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Why do atheists celebrate Christmas? Options
maillady
Posted: Monday, December 17, 2012 8:41:53 AM

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I know some do not,but most do. Seems a bit hypocritical to me.
uuaschbaer
Posted: Monday, December 17, 2012 8:59:53 AM

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Even if Christmas wasn't characterized by Pagan traditions and symbols, even if it hadn't its origin in pagan culture, it is and has ever been a feast of drinking, eating, family and friends, a celebration of life much more than of either Christ or the winter solstice. It's exceedingly human, and a worldwide tradition, far older than Christianity. Why would doing what humans do be anything other than the expected behaviour of an atheist?
thar
Posted: Monday, December 17, 2012 9:09:41 AM

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I don't think its hypocritical, I think it is just human nature. Everyone needs festivals, year markers, 'time out' from the daily grind. A time when you are reminded to do all the things you should do anyway, like spend time with family - show people you love and appreciate them. Christmas does that. It livens up a pretty cold and grey time of year with a good time.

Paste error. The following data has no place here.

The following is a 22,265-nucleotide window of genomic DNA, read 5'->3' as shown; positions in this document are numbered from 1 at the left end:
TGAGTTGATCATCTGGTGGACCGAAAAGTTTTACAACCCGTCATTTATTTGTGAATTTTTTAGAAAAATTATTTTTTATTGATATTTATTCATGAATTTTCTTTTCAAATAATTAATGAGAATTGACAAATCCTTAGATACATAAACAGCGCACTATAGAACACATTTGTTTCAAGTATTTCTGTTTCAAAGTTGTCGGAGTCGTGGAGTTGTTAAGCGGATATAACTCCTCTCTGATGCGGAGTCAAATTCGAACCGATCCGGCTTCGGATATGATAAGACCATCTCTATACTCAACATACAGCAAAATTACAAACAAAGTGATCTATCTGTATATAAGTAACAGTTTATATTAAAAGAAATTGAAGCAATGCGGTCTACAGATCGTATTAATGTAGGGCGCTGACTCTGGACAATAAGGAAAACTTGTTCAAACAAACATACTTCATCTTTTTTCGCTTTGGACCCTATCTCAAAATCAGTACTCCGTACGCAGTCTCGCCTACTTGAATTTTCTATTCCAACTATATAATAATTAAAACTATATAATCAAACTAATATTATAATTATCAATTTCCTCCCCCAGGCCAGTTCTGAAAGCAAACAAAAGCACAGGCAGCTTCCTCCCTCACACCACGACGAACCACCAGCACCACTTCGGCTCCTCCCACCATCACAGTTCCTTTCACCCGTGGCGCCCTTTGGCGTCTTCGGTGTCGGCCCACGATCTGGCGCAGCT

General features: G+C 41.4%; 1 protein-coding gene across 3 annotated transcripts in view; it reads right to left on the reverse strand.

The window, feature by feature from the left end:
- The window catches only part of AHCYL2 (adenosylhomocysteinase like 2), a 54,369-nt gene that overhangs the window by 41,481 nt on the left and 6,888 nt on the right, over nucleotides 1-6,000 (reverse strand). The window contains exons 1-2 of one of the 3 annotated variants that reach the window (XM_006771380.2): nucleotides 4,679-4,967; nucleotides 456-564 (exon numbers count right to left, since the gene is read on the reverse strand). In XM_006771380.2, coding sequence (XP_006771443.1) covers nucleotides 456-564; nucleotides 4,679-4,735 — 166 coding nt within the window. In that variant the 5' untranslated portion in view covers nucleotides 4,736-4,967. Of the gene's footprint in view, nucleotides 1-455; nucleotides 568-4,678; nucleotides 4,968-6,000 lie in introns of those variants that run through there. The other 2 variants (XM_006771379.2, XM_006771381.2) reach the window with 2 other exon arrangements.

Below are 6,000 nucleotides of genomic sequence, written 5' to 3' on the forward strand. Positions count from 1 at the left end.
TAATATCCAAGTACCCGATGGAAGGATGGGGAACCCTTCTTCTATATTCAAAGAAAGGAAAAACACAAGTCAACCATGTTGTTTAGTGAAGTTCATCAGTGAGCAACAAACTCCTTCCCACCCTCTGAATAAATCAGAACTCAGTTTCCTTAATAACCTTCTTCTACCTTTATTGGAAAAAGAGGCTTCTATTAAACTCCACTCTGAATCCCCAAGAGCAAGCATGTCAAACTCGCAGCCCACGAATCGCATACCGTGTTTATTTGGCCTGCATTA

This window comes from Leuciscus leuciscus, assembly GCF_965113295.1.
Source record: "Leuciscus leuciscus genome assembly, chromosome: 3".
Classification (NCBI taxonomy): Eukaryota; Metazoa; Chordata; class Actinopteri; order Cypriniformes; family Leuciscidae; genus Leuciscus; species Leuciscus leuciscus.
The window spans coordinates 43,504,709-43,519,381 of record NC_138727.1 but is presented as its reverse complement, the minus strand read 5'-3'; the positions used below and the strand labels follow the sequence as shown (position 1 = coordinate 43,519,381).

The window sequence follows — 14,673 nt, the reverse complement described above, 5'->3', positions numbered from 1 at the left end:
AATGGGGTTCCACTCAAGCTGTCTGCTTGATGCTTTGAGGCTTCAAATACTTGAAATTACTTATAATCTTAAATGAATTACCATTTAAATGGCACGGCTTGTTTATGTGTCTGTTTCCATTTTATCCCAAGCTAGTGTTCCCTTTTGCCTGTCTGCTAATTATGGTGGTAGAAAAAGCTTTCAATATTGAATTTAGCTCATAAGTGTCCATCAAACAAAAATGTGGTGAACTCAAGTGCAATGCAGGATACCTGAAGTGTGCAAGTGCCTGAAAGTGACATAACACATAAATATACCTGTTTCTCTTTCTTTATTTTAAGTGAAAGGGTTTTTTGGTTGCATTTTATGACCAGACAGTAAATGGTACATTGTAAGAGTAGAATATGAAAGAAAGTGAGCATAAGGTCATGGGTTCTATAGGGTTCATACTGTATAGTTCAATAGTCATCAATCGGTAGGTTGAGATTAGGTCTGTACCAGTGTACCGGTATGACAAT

I don't believe in God ( I variously believe in some other things, but I certainly don't buy into any religious dogma) but as I kid I went to church and and happily sang carols, and went around raising money for charity by carol singing. I find nothing hypocritical in that, personally. I sat through the occasional sermon for the social aspect of a community gathering at church and a good sing. Even if I am not praising 'God' I think a bit of thanks and praise, even to my own internal 'godness' is never a bad thing. The whole Christian story I can live with or without. (this is New Testament, in its loosest form very innocuous and nobody can argue with it. IT is the old testament that has some ethical howlers I could not condone!)

I also celebrate Jól - the old Norse Midwinter - I do not 'believe' in the Æsir-Vanir gods either, but it has the same cultural significance - the tradition, the language and the world view is incorporated into my belief system and worldview.

THere is a reason why every human culture has festivals. Currently, atheists live in a world where in many countries, those Christian festivals still predominate, so we join in. I do not think Christians own Christmas - they may do different things, give it a different significance, use it in a different way, but I think the celebration of the festival is common. After all, Christianity in particular has piggy-backed onto underlying pagan festivals - Christmas is in Roman midwinter Saturnalia in the south, and pagan Jól in the north - Easter is on Spring pagan festival of the northern goddess Eostre; All Saints Day is on harvest time, Samhain, the pagan new Year....